“I gave him my USB with the track which was not yet out, mind you. This was a perfect opportunity because people go out to have fun and to listen to music too.
“The DJ only played international songs and when I reminded him he still didn't play the song until I left very disappointed,” said Zulu.
Zulu says that many DJs have too much pride which could be a reason as to why they don't play local music and the lack of DJs not doing enough research on local artists to keep up with the latest music.
“I think it is also caused by unnecessary beef and just because they don't like you personally they punish you though your music. The thing they don't realise is that they are not playing for themselves but for the crowd,” said Zulu.
The lack of many DJs not playing local music has a negative effect on local artists according to Zulu as DJs reach masses of people at the same time and this helps to create awareness of the songs.
“It bothers me when they play international music. This is a contributing factor as to why many people don't know our songs.
We have to meet each other halfway and promote our talent.
“If this exercise is done with every Namibian song it will be worth it,” he said.
He says strict rules and regulations should be implemented that allow local DJs to play 80% local music and the public should speak up when they notice that local music is not played as often as international music at parties and clubs.
I would advise the younger Dogg to be vigilant and responsible by sticking to one sexual partner and to practice safe sex. Safe sex in such a way that he shouldn't have sex while drunk and he should read to know more about being safe.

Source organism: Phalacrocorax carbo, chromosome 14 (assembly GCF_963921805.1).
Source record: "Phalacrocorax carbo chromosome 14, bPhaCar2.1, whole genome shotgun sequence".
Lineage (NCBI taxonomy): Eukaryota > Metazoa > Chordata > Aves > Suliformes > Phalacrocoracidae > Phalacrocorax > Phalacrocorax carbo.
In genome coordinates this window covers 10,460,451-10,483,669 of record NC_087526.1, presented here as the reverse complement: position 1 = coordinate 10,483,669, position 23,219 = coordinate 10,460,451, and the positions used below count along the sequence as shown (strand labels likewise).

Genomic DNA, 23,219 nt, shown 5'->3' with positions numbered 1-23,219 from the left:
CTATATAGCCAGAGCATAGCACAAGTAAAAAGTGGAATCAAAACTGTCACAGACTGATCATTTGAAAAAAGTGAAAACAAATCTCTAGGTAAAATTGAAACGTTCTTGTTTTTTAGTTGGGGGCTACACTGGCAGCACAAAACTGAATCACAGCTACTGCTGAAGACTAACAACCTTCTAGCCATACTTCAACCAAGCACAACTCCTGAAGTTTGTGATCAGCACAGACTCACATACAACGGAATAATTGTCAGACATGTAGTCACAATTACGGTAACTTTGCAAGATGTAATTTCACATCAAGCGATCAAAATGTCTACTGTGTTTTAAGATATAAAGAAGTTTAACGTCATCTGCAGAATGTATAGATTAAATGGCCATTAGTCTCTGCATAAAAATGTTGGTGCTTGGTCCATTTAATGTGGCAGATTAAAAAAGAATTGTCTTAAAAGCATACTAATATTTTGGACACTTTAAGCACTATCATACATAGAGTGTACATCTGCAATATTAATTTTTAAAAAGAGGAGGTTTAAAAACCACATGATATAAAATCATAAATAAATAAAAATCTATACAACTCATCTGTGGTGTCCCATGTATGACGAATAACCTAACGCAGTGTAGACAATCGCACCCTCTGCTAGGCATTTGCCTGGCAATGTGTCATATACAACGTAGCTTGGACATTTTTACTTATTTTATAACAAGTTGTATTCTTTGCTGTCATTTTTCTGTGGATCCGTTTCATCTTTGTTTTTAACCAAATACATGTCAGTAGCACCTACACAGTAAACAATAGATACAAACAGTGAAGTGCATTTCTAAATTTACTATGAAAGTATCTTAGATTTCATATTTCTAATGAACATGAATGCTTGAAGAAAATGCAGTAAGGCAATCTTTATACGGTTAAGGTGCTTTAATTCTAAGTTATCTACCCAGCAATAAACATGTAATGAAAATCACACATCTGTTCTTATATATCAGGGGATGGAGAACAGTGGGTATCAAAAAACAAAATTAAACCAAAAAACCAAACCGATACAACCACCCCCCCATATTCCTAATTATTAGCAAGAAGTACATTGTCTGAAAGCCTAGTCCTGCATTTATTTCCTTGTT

Obviously I'd advise her on safety first and most importantly, to put herself first. The best gift one could ever have is health so she must get herself tested regularly and if it happens that she gets infected, it's not over. I'd let her know that she can still live a full life and most importantly, to always use protection.
Today's generation have access to evolving technologies. As a result there is a lot more research and experiments being tried and tested. Advice I would give younger versions of myself is that life is short so do not be in a rush to grow up. The age 15-26 is a relatively important time in one's life. You are truly finding yourself and building a foundation for your future self with tertiary education and self-growth. Now you will build friendships with individuals and becoming closer emotionally which will lead to feelings being involved and a sense of attraction, and there is nothing wrong with that.
I'd advise a younger version of myself to be more woke, things have changed now and information is readily available on HIV. Go to the nearest health centre and ask for educational resources .On sex; don't allow anyone force you to have unprotected sex, it's not cool. We need to be very healthy in order to be a very productive nation and as youth we play a very vital role in uplifting our economy. Lastly on relationships, don't get into one just because your friends are in one. Be emotionally and mentally ready.
These stats are shocking for a young country like Namibia because these are the most educated age groups in schools when it comes to HIV, sex and relationships. I will advise a younger version of me to get as much information as possible on HIV and utilise it. Don't get into a relationship just because of sex. Your health is one of the best gifts. Know what you want out of the relationship and get tested with your partner before dating. As to those that are infected with HIV, it's not too late; take your medication as prescribed, take good care of yourself and continue living your life in the best way possible.